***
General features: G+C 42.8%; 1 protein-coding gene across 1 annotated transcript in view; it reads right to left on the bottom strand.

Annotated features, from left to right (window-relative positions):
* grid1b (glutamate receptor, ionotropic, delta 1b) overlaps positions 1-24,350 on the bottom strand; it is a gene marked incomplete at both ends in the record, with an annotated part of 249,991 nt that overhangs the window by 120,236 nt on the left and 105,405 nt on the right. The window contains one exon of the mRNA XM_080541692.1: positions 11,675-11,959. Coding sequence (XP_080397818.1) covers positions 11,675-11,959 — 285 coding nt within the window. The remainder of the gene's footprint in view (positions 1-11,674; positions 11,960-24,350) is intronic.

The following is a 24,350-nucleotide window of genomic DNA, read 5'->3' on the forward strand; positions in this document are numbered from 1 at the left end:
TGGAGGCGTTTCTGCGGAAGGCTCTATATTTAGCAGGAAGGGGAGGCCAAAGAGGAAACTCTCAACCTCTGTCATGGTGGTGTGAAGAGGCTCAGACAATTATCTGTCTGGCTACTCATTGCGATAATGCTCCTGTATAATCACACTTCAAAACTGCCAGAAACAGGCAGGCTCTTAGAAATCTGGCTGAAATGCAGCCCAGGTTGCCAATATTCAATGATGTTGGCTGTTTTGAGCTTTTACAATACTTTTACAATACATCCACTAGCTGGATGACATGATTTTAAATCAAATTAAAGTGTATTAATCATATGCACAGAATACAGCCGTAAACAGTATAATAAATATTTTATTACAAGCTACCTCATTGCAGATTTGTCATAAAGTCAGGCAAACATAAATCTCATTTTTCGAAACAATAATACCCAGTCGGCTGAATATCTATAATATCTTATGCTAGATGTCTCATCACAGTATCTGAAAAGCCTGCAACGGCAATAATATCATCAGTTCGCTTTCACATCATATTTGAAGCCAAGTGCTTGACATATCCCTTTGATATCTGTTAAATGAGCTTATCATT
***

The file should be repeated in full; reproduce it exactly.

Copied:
General features: G+C 42.8%; 1 protein-coding gene across 1 annotated transcript in view; it reads right to left on the bottom strand.

Annotated features, from left to right (window-relative positions):
* grid1b (glutamate receptor, ionotropic, delta 1b) overlaps positions 1-24,350 on the bottom strand; it is a gene marked incomplete at both ends in the record, with an annotated part of 249,991 nt that overhangs the window by 120,236 nt on the left and 105,405 nt on the right. The window contains one exon of the mRNA XM_080541692.1: positions 11,675-11,959. Coding sequence (XP_080397818.1) covers positions 11,675-11,959 — 285 coding nt within the window. The remainder of the gene's footprint in view (positions 1-11,674; positions 11,960-24,350) is intronic.

The following is a 24,350-nucleotide window of genomic DNA, read 5'->3' on the forward strand; positions in this document are numbered from 1 at the left end:
TGGAGGCGTTTCTGCGGAAGGCTCTATATTTAGCAGGAAGGGGAGGCCAAAGAGGAAACTCTCAACCTCTGTCATGGTGGTGTGAAGAGGCTCAGACAATTATCTGTCTGGCTACTCATTGCGATAATGCTCCTGTATAATCACACTTCAAAACTGCCAGAAACAGGCAGGCTCTTAGAAATCTGGCTGAAATGCAGCCCAGGTTGCCAATATTCAATGATGTTGGCTGTTTTGAGCTTTTACAATACTTTTACAATACATCCACTAGCTGGATGACATGATTTTAAATCAAATTAAAGTGTATTAATCATATGCACAGAATACAGCCGTAAACAGTATAATAAATATTTTATTACAAGCTACCTCATTGCAGATTTGTCATAAAGTCAGGCAAACATAAATCTCATTTTTCGAAACAATAATACCCAGTCGGCTGAATATCTATAATATCTTATGCTAGATGTCTCATCACAGTATCTGAAAAGCCTGCAACGGCAATAATATCATCAGTTCGCTTTCACATCATATTTGAAGCCAAGTGCTTGACATATCCCTTTGATATCTGTTAAATGAGCTTATCATT